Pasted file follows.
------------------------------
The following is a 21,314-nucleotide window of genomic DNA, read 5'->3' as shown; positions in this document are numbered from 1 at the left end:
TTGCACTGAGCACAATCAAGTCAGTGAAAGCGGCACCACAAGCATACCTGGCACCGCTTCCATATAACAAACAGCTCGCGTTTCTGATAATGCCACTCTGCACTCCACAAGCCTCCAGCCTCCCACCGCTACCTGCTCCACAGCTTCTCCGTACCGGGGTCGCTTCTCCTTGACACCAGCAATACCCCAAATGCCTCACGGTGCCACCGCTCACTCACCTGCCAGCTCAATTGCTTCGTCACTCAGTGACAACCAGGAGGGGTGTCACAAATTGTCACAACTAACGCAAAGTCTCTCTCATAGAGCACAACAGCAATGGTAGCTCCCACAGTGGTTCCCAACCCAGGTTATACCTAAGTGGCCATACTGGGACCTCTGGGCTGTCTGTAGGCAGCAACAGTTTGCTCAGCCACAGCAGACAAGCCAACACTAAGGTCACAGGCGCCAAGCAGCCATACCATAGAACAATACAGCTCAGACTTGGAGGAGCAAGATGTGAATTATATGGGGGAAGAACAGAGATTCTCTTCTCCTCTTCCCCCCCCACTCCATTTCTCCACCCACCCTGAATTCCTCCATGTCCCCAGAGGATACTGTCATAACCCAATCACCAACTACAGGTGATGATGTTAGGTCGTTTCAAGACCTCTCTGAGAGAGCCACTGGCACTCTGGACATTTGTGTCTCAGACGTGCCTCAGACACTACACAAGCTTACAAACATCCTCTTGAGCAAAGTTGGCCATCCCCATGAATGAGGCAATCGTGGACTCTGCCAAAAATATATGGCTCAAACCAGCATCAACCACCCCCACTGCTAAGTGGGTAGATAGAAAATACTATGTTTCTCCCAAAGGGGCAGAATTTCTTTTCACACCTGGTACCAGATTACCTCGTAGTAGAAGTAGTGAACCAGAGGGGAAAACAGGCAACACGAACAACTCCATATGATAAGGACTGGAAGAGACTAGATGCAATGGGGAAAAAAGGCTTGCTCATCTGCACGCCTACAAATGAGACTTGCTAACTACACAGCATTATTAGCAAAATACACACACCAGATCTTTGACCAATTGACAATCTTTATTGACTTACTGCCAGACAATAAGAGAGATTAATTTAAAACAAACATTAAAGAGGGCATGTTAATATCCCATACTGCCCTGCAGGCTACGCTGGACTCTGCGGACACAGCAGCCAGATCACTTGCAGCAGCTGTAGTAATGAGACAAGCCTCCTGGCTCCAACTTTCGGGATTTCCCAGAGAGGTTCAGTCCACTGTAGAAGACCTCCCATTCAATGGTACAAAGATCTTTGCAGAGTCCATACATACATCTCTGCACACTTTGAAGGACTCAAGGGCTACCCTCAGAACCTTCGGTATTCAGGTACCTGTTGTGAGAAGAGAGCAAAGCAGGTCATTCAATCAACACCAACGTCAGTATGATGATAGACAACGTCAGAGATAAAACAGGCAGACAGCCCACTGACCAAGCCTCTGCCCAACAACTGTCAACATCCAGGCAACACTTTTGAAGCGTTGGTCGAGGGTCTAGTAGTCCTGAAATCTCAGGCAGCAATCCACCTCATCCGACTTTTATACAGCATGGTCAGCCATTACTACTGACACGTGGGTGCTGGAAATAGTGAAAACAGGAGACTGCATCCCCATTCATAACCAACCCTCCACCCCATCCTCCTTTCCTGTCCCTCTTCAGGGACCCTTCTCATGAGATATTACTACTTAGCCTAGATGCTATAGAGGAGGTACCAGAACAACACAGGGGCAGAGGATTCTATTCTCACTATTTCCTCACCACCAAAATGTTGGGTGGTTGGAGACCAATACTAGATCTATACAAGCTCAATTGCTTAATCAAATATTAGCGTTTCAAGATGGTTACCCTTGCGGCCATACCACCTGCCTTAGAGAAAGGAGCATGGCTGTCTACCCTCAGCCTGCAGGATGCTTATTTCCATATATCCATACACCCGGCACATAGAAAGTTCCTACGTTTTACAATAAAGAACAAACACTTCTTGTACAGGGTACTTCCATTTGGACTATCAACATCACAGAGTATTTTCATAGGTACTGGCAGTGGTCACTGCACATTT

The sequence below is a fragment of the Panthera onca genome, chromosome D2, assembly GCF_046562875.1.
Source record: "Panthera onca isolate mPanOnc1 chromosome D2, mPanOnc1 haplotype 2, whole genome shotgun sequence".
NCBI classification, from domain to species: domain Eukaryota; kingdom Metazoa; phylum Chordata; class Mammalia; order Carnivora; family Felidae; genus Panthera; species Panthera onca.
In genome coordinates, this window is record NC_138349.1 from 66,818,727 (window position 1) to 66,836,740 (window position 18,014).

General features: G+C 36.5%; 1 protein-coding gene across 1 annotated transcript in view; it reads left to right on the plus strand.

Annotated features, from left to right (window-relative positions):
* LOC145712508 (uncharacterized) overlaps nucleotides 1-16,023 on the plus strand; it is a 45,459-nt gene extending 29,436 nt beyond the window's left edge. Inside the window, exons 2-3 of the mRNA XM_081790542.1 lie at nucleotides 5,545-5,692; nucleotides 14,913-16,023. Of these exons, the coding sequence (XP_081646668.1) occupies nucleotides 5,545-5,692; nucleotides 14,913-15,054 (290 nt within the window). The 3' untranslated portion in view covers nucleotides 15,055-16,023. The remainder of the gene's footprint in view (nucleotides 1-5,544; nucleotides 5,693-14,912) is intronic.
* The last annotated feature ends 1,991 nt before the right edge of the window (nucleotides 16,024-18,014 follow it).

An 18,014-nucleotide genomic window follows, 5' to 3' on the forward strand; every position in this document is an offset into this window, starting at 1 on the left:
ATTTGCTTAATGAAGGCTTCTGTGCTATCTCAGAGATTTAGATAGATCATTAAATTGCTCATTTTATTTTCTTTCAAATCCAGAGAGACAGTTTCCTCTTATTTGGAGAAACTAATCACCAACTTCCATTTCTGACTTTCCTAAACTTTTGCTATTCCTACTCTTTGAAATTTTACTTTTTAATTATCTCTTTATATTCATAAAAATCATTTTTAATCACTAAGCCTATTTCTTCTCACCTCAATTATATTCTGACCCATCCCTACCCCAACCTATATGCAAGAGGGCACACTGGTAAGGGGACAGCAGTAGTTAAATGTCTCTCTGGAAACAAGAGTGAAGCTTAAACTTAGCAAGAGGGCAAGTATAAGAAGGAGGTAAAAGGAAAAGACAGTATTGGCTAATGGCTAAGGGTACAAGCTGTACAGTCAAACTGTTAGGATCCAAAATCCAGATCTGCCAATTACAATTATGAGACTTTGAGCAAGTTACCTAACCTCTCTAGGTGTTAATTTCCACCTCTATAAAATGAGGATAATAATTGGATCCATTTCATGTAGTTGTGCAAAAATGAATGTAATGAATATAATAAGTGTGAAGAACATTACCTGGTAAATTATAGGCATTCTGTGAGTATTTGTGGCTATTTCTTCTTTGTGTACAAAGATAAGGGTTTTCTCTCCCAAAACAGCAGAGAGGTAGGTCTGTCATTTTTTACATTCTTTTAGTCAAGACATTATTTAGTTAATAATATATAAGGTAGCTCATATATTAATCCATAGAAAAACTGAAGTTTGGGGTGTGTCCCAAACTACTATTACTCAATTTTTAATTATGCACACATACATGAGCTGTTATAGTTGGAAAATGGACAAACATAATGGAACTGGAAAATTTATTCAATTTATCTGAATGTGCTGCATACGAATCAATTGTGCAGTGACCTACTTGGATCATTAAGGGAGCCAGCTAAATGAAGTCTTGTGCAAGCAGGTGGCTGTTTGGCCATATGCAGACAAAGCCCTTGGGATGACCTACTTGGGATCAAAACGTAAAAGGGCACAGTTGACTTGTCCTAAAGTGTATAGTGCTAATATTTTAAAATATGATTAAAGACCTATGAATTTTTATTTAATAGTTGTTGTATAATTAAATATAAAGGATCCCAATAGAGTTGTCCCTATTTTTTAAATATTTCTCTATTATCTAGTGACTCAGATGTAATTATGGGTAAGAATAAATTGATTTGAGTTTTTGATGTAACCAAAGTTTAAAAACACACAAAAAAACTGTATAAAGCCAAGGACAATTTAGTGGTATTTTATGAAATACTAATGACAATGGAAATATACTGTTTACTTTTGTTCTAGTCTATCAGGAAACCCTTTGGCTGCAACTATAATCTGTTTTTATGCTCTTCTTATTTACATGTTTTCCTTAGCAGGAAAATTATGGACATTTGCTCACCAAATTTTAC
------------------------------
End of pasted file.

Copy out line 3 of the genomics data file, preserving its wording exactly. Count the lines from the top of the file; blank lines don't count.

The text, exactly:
The sequence below is a fragment of the Panthera onca genome, chromosome D2, assembly GCF_046562875.1.